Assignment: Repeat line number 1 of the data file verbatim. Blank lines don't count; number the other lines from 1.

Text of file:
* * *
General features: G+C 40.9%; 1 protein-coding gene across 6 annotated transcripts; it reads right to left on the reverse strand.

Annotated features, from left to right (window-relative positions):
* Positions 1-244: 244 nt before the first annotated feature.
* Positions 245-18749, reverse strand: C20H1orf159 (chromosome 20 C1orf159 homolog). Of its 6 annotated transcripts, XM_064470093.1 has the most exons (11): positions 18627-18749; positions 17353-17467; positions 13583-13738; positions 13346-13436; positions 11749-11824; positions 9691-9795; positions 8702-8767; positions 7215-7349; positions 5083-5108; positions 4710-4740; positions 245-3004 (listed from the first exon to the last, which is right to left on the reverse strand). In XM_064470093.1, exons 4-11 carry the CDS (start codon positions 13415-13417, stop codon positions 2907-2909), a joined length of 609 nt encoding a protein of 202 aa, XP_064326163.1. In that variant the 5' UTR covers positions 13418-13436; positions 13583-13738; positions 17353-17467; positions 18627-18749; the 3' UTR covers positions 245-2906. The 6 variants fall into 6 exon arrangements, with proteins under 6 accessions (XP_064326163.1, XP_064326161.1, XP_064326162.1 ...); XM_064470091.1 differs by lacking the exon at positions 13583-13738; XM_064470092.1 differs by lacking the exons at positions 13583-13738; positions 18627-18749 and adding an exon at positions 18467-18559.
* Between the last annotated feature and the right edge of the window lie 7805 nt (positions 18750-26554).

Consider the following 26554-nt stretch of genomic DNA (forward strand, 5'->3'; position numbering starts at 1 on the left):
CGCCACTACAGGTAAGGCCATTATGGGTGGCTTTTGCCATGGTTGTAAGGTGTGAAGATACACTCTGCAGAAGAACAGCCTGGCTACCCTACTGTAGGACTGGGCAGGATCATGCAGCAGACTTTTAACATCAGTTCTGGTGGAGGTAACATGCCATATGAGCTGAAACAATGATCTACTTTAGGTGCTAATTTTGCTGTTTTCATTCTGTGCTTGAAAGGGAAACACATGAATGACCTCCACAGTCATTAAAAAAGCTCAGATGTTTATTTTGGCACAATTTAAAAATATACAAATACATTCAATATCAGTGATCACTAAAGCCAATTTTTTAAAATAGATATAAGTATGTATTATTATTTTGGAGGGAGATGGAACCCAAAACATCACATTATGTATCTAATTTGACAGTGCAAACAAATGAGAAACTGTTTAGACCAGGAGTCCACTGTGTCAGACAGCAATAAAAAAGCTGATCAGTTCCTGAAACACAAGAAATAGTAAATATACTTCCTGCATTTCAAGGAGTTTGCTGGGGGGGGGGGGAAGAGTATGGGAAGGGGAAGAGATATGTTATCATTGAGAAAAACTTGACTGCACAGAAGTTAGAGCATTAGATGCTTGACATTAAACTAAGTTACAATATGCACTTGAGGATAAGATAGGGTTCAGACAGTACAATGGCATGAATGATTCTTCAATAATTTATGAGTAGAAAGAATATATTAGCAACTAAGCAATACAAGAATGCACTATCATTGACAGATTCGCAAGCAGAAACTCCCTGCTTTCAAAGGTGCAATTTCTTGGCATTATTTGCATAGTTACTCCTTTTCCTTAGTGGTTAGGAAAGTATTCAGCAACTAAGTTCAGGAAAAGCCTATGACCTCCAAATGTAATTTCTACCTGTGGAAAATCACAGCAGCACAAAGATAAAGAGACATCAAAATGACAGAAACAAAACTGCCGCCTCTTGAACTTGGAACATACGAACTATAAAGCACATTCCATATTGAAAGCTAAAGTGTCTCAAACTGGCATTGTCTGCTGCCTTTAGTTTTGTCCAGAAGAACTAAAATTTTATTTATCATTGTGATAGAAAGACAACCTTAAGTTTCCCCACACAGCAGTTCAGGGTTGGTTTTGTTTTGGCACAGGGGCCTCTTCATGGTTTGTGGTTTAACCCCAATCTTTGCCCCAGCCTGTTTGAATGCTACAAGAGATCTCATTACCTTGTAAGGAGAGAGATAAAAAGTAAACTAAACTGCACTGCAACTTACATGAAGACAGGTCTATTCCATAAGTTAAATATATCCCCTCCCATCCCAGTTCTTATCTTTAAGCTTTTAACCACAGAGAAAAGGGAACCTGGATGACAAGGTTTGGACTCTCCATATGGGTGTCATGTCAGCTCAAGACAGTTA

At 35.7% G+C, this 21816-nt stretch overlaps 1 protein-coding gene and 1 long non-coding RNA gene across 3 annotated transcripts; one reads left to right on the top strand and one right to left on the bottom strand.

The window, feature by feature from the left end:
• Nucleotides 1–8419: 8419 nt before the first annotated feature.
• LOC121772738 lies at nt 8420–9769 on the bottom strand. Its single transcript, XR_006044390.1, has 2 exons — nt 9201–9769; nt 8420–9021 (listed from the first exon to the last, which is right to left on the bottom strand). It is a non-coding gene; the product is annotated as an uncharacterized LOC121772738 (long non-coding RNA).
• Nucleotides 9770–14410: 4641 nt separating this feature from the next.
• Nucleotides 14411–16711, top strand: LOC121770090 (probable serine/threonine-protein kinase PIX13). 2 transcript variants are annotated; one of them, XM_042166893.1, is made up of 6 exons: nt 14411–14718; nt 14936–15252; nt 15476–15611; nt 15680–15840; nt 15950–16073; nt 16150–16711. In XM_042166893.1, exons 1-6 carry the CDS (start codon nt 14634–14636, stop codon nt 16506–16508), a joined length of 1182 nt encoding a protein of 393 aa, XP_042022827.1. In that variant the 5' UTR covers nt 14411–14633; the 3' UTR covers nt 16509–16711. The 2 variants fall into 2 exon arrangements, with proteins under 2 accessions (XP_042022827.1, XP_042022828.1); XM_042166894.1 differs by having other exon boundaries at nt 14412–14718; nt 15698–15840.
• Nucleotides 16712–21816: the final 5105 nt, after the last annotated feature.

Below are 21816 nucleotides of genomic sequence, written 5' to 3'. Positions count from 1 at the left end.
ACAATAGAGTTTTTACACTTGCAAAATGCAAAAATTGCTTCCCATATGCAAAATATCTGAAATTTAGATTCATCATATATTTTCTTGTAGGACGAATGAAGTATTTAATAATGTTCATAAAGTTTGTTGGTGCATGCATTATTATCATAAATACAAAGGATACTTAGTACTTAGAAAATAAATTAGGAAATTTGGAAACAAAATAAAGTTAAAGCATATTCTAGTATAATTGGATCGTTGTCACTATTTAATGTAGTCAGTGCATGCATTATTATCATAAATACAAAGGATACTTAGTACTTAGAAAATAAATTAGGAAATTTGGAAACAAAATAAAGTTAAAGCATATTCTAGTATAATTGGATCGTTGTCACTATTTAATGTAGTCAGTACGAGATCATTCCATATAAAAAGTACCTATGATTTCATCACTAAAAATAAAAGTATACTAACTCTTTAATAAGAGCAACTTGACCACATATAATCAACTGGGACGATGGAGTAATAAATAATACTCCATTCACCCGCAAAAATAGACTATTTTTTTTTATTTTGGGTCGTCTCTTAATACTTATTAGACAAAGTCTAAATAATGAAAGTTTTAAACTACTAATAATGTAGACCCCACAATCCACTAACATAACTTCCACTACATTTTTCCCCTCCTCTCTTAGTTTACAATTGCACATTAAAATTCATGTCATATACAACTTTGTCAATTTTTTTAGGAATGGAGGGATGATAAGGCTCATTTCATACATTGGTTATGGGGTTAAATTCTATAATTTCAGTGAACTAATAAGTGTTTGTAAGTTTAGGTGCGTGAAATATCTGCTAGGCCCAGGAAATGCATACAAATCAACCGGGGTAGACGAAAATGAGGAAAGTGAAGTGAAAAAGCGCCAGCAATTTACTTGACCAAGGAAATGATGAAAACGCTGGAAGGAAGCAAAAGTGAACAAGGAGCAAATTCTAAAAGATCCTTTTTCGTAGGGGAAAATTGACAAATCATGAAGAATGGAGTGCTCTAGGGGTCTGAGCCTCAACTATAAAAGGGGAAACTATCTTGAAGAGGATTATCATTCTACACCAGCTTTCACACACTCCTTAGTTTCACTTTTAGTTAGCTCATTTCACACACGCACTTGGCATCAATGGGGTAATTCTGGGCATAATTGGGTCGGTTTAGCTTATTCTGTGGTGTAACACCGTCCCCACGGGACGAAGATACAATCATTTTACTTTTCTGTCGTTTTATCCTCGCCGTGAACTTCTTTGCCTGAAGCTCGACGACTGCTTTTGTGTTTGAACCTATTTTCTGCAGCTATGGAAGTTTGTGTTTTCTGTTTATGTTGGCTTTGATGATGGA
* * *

General features: G+C 40.9%; 1 protein-coding gene across 6 annotated transcripts; it reads right to left on the reverse strand.